The recent decision by the 11th Circuit Court of Appeals in Center for Biological Diversity v US Army Corps of Engineers, 2019 WL 5690619 (Nov. 4, 2019) concluded that impacts of an action that are “at most, tenuously caused” are not impacts that must be considered in preparing an environmental impact statement. The case arose out of an application by a fertilizer manufacturer for a permit to discharge dredge and fill material from its mining operation into wetlands. Because such a permit is a major federal action, the National Environmental Policy Act (NEPA) requires the agency to take a hard look at the consequences of the action before an approval. In objecting to the permit, environmental groups argued that the NEPA review must include a discussion of environmental impacts of producing and storing physogypsum, a radioactive biproduct of the fertilizer manufacturing process. The theory of the objectors is that the permit to discharge into the wetlands allows the mining operation to proceed; the mining operation leads to the processing of the mined material into fertilizer, which produces the phsogypsum. Physogypsum is, thus, an impact of the permit to discharge mining waste.

The Court concluded that physogypsum was not an impact that needed to be considered, reasoning (1) that to determine which impacts need to be considered, the analysis is much like causation in a tort case, where only the proximate cause is considered; and (2) impacts that could not be prevented by denying the permit need not be examined. Regarding causation, the Court found that the permit was a “but for” cause of the physogypsum, but not a proximate cause. To be a proximate cause (i.e. a legally relevant cause) it would need to be more direct. Effects that indirect and take place far from and long after the permitted activity need not be considered. More importantly, the Court said that the impacts that need to be addressed are the impacts of the action being permitted – the discharge to the wetlands – not the impacts of the business operation that is being facilitated by the permit. Physogypsum, is the result of fertilizer manufacturing process, not a result of the discharge to the wetlands.

The Court also stated that any impact that could not be prevented by denial of the permit is not an impact of the permit. The Army Corps does not regulate the manufacturing process or the disposal and handling of physogypsum. The Army Corps does not have the power to prevent the fertilizer manufacturing process. If the result could occur without regard to the Army Corps action, it is not a result of the Army Corp action, or at least not a result that needs to be considered. The Court also examined the argument that the impacts of physogypsum could be mitigated by preventing the mining process, but concluded that the Army Corps did not have broad environmental protection obligations.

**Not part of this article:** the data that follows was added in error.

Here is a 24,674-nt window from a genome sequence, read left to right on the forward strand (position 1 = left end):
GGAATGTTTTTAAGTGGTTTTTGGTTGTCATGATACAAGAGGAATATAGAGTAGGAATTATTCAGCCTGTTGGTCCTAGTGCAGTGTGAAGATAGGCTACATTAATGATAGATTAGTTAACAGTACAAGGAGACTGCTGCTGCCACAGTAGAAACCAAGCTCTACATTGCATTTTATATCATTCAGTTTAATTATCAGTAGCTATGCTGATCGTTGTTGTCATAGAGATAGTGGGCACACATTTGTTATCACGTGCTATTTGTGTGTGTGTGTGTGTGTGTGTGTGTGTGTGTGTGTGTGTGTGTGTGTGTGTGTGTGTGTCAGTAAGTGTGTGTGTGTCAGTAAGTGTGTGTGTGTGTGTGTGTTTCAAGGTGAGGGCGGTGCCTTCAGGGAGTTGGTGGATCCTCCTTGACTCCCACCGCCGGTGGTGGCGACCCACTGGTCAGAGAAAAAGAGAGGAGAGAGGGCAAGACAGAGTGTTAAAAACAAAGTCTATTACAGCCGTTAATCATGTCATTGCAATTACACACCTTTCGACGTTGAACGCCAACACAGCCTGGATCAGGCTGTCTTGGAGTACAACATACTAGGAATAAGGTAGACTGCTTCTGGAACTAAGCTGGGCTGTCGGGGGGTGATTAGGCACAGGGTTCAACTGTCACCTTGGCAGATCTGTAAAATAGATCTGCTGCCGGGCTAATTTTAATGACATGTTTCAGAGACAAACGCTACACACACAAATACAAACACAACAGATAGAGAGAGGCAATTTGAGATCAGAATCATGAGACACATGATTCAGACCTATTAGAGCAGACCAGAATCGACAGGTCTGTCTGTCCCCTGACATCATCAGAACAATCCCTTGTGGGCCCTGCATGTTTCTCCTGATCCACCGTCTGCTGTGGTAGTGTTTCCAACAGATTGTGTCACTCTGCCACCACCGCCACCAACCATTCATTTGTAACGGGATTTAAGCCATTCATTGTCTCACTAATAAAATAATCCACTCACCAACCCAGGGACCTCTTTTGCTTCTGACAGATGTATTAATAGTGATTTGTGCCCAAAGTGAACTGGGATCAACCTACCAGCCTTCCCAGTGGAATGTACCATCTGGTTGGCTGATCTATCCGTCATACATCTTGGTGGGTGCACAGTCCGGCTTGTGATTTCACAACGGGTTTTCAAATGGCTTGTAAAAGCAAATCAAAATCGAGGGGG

The Court noted that the DC Circuit decision in Sierra Club v FERC, 667 F3d 1357 (DC Cir, 2017), the closest case to suggesting that these indirect impacts need to be considered, was both questionable and distinguishable. FERC authorized construction of a natural gas pipeline and Sierra Club sued to require them to examine the greenhouse gas impacts of the use of the natural gas at a powerplant. The Court distinguished that case first by noting that the impacts in Sierra Club were more direct because fewer links in the causal chain were needed to go from pipeline to greenhouse gasses. The court also noted that what made the pipeline impacts are more direct because the pipeline brought gas and the result of the delivery of the gas, was burning, resulting in greenhouse gasses. In contrast, the discharge of fill material did not cause the manufacturing process that resulted in physogypsum.

Determining the scope of an impact statement can be tricky because one wants it broad enough to avoid challenge, but at the same time, there need to be limits. The 11th Circuit has tried to define some of those limits, by concluding that indirect impacts that are distant in time and location need not be examined, especially when those impacts may occur without regard to whether the action at issue is permitted.

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